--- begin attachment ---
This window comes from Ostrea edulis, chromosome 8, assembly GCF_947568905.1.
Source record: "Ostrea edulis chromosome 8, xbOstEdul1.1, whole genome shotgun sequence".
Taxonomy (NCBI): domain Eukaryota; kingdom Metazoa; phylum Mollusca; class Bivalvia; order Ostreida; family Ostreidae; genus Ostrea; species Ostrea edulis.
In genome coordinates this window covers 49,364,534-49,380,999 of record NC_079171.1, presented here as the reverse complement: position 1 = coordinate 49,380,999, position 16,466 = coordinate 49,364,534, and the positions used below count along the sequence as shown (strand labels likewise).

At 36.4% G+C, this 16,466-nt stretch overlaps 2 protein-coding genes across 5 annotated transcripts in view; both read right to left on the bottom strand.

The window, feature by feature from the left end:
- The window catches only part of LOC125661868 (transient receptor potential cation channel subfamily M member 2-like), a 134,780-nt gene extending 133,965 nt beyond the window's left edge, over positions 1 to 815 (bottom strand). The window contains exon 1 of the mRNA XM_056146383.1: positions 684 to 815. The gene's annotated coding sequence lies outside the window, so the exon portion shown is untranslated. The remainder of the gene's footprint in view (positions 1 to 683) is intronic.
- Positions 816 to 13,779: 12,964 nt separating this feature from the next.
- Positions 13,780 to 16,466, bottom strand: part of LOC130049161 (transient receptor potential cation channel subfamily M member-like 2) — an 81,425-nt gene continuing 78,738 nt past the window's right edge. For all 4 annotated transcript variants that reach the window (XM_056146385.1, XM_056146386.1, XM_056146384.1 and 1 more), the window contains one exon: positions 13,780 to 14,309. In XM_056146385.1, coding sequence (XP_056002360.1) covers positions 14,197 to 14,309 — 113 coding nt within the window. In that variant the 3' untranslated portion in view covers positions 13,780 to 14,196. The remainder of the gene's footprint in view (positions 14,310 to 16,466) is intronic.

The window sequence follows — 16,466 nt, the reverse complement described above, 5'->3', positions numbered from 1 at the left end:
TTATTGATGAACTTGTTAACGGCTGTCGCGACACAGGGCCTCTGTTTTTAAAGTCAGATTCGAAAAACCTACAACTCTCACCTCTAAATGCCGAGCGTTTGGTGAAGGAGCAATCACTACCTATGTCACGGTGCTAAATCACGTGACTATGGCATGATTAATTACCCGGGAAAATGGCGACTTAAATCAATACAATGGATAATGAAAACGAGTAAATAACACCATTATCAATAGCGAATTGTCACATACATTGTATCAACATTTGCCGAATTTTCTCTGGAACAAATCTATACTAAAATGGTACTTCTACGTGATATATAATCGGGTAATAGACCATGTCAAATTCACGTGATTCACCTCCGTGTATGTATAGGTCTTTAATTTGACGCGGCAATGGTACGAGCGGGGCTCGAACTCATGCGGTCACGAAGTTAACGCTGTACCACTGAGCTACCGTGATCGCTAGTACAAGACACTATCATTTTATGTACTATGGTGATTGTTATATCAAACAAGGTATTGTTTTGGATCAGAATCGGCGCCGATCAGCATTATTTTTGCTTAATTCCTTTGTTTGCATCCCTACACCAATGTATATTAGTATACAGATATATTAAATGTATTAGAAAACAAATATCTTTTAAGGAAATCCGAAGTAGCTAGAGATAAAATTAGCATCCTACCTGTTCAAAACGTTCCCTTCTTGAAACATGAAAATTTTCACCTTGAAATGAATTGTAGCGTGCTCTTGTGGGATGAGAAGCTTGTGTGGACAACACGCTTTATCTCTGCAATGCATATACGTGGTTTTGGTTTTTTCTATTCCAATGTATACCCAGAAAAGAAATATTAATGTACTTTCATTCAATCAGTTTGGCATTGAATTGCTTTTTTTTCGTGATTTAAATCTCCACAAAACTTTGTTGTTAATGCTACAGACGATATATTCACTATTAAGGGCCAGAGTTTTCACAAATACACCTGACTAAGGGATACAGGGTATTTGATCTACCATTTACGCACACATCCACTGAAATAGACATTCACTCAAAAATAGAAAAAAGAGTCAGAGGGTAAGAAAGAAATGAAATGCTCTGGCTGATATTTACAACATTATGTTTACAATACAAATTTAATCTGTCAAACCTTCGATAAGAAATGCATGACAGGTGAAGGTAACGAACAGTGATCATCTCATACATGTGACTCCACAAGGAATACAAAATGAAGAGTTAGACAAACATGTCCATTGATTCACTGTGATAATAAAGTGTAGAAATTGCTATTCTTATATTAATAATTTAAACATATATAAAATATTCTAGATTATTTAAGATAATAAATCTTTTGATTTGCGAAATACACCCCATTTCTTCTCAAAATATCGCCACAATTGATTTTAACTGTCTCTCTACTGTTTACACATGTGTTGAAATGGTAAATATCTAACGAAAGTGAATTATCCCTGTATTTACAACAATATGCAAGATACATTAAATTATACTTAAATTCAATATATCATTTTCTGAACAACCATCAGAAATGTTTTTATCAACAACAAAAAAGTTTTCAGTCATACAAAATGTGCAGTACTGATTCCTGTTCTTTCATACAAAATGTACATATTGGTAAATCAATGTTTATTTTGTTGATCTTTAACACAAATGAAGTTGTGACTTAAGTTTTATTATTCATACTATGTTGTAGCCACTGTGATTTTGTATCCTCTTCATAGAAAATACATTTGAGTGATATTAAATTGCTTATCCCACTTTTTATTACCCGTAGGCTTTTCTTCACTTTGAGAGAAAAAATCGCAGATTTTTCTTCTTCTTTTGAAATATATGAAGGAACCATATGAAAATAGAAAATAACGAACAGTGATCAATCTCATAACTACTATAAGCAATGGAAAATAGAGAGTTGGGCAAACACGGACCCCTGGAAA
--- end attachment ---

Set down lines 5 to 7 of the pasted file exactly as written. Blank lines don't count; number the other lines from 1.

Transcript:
At 36.4% G+C, this 16,466-nt stretch overlaps 2 protein-coding genes across 5 annotated transcripts in view; both read right to left on the bottom strand.

The window, feature by feature from the left end:
- The window catches only part of LOC125661868 (transient receptor potential cation channel subfamily M member 2-like), a 134,780-nt gene extending 133,965 nt beyond the window's left edge, over positions 1 to 815 (bottom strand). The window contains exon 1 of the mRNA XM_056146383.1: positions 684 to 815. The gene's annotated coding sequence lies outside the window, so the exon portion shown is untranslated. The remainder of the gene's footprint in view (positions 1 to 683) is intronic.